Chinese Reviews Reviews

Film Review: Wisdom Tooth (2019) by Liang Ming

Liang Ming returns to the film festival circuit at International Film Festival Rotterdam with his first feature, “.” Liang Ming – previously a lead actor in Berlinale-screened “Shadow Days” (Dayong Zhao, 2014) – has put together a film that has won the hearts of many; “Wisdom Tooth” has previously won both the Jury Award and Best Director prizes at Pingyao International Film Festival, and now is now competing with its international premiere at the Bright Future Competition at IFFR

Wisdom Tooth” screened at the International Film Festival Rotterdam

And these awards were rightfully won, too: for a first feature, the film is an intense watch. “Wisdom Tooth” takes place in the 90s northern China in the dead of winter. Record-loving Guxi () and her older brother (Wu Xiaoliang) are all each other has. They are each other's sibling; they also are like each others' parent; they are also like each others' spouse. Their peaceful family home changes, however, when her brother runs into Qingchang (), a free-spirited girl who teaches piano lessons to children. Incidentally, Qingchang is also the daughter of the local fishery head — a fishery which has supposedly been complicit in a local oil spill that has poisoned the local fish supply. Things get complicated when Guxi's cassette-recording habit picks up confidential conversations that not even Qingchang was supposed to hear. Internal jealousy wrestles with the urge for revenge, as Guxi reckons with her brother's newfound interest in a girl other than herself. This coming-of-age film takes the Madonna-whore complex on a whole new level, as it witnesses a world-changing reckoning with sexual maturity — and all of the growing pains that come with it. 

Liang Ming's choice to depict the leveled nuances of a girl's psyche is on one hand bold, and perhaps on another hand, simply flat. Is Guxi losing her brother? Her father? Her Freudian, subconscious lover? While the film seamlessly sets up the bubble of Guxi's world, the whole Guxi-Qingchang tension can almost be interpreted as base penis envy. The classic love triangle – only from the perspective of the wronged, almost incestuous lover – is still tinted with male fantasy.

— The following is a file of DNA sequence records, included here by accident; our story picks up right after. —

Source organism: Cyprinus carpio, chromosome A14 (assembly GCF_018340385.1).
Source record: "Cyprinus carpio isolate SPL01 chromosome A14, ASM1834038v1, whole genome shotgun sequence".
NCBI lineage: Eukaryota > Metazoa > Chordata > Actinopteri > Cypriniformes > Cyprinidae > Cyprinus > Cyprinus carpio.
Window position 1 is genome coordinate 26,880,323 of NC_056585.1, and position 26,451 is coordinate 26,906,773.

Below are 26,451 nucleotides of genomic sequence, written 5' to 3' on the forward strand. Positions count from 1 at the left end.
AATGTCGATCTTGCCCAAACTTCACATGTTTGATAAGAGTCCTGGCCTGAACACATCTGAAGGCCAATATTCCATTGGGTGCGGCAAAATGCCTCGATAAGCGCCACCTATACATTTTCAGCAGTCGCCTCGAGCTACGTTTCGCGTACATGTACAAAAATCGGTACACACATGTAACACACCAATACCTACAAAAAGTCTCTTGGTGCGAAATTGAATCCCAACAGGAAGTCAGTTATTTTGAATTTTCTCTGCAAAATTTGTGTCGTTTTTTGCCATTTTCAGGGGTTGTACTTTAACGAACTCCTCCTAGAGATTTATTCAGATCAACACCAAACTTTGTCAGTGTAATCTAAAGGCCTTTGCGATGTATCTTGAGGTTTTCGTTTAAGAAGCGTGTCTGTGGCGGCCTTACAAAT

Only the elegant color correction barely saves the day. With still cameras flooded with warm lights to contrast the harsh snows of each winter evening, Guxi's intense love for her brother nuances with each varying shade of intimacy. Her slow-burning ache of loss manifests in the carefully calibrated color schemes conveying the common feeling of betrayal. The tight, medium-shot compositions and silent camera make the viewer acutely aware of their own intrusive presence in the Guxi's emotional rollercoaster. As each character tries to suppress their own secrets — Guxi, her jealousy; Qingchang, her father's complicity; and Guxi's brother, his own struggle to choose between the two — the surveying camera invites only so much second-hand sympathy. Liang Ming masterful direction of both his camera and actors alike channel reach the perfect medium of evoked emotion and judgment. 

However, not even DP He Shan's camerawork can save the script in its entirety. As the once-linear narrative devolves into more genre tropes and fantastical paranoia-driven illusions, the film loses its raw emotion for the sake of forced mysticism. It is almost as if Liang Ming could not figure out a way to bring the film to closure, other than to leave everything for the viewer's discretion. The sudden turn from naturally-lit cinematography to vivid fever dreams rob the movie of its profound internal struggle. But perhaps that's just part of the film's aesthetic: from the beginning to end, Guxi is, after all, burdened by the paranoia of the observant Qingchang, the film camera, and even her own cassette tape.  

All in all, the movie is a delight to watch. Though the film hones in on a very specific situation, the feelings of trust, betrayal, and growth in “Wisdom Tooth” are entirely universal. Save for the somewhat questionable storyline and the sudden loose ends, Liang Ming has proven himself a promising director. He understands the relationship between actor and camera with a level of affinity impressive for first-timer. I look forward to seeing what he films next. 

“Wisdom Tooth” is distributed by Parallax Films. 

About the author

Grace Han

In a wave of movie-like serendipity revolving around movies, I transitioned from studying early Italian Renaissance frescoes to contemporary cinema. I prefer to cover animated film, Korean film, and first features (especially women directors). Hit me up with your best movie recs on Twitter @gracehahahan !

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